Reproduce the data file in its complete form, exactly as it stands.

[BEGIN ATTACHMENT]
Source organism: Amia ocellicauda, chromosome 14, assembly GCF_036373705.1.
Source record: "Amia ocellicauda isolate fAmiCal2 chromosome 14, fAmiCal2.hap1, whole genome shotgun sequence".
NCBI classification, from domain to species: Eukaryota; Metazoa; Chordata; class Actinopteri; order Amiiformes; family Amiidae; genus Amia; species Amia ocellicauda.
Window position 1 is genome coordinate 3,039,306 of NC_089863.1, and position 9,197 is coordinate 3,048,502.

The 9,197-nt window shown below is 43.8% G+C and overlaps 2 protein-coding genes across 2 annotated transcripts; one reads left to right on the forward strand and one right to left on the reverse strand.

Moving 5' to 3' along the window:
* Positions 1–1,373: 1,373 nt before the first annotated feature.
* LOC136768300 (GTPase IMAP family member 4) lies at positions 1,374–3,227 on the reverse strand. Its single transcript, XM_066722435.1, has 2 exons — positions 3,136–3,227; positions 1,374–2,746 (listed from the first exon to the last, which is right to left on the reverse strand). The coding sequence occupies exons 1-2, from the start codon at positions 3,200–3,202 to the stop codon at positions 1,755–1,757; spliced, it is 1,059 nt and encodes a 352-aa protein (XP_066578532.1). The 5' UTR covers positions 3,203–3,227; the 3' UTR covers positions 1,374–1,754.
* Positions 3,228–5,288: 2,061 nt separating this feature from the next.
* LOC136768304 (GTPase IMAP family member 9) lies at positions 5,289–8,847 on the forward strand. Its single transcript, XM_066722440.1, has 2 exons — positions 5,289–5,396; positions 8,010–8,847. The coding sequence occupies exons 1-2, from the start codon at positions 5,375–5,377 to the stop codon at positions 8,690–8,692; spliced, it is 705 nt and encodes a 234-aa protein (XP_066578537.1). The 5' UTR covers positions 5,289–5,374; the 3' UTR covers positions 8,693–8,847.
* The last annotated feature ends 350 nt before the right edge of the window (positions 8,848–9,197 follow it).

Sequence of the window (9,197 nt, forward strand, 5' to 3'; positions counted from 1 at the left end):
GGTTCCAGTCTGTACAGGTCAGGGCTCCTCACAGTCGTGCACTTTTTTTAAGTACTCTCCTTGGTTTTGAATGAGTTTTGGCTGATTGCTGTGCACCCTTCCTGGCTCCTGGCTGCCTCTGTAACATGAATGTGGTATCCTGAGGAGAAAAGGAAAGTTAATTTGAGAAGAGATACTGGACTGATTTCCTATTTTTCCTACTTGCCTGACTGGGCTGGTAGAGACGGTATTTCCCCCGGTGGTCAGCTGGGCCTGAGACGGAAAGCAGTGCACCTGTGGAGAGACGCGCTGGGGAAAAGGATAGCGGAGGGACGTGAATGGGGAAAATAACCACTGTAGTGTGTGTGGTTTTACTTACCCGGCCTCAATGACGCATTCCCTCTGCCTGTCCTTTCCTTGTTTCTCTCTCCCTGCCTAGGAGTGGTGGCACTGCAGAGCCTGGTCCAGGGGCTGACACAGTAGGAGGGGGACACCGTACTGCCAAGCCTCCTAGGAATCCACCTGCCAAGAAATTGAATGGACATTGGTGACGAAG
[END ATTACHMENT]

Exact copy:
Source organism: Amia ocellicauda, chromosome 14, assembly GCF_036373705.1.
Source record: "Amia ocellicauda isolate fAmiCal2 chromosome 14, fAmiCal2.hap1, whole genome shotgun sequence".
NCBI classification, from domain to species: Eukaryota; Metazoa; Chordata; class Actinopteri; order Amiiformes; family Amiidae; genus Amia; species Amia ocellicauda.
Window position 1 is genome coordinate 3,039,306 of NC_089863.1, and position 9,197 is coordinate 3,048,502.

The 9,197-nt window shown below is 43.8% G+C and overlaps 2 protein-coding genes across 2 annotated transcripts; one reads left to right on the forward strand and one right to left on the reverse strand.

Moving 5' to 3' along the window:
* Positions 1–1,373: 1,373 nt before the first annotated feature.
* LOC136768300 (GTPase IMAP family member 4) lies at positions 1,374–3,227 on the reverse strand. Its single transcript, XM_066722435.1, has 2 exons — positions 3,136–3,227; positions 1,374–2,746 (listed from the first exon to the last, which is right to left on the reverse strand). The coding sequence occupies exons 1-2, from the start codon at positions 3,200–3,202 to the stop codon at positions 1,755–1,757; spliced, it is 1,059 nt and encodes a 352-aa protein (XP_066578532.1). The 5' UTR covers positions 3,203–3,227; the 3' UTR covers positions 1,374–1,754.
* Positions 3,228–5,288: 2,061 nt separating this feature from the next.
* LOC136768304 (GTPase IMAP family member 9) lies at positions 5,289–8,847 on the forward strand. Its single transcript, XM_066722440.1, has 2 exons — positions 5,289–5,396; positions 8,010–8,847. The coding sequence occupies exons 1-2, from the start codon at positions 5,375–5,377 to the stop codon at positions 8,690–8,692; spliced, it is 705 nt and encodes a 234-aa protein (XP_066578537.1). The 5' UTR covers positions 5,289–5,374; the 3' UTR covers positions 8,693–8,847.
* The last annotated feature ends 350 nt before the right edge of the window (positions 8,848–9,197 follow it).

Sequence of the window (9,197 nt, forward strand, 5' to 3'; positions counted from 1 at the left end):
GGTTCCAGTCTGTACAGGTCAGGGCTCCTCACAGTCGTGCACTTTTTTTAAGTACTCTCCTTGGTTTTGAATGAGTTTTGGCTGATTGCTGTGCACCCTTCCTGGCTCCTGGCTGCCTCTGTAACATGAATGTGGTATCCTGAGGAGAAAAGGAAAGTTAATTTGAGAAGAGATACTGGACTGATTTCCTATTTTTCCTACTTGCCTGACTGGGCTGGTAGAGACGGTATTTCCCCCGGTGGTCAGCTGGGCCTGAGACGGAAAGCAGTGCACCTGTGGAGAGACGCGCTGGGGAAAAGGATAGCGGAGGGACGTGAATGGGGAAAATAACCACTGTAGTGTGTGTGGTTTTACTTACCCGGCCTCAATGACGCATTCCCTCTGCCTGTCCTTTCCTTGTTTCTCTCTCCCTGCCTAGGAGTGGTGGCACTGCAGAGCCTGGTCCAGGGGCTGACACAGTAGGAGGGGGACACCGTACTGCCAAGCCTCCTAGGAATCCACCTGCCAAGAAATTGAATGGACATTGGTGACGAAG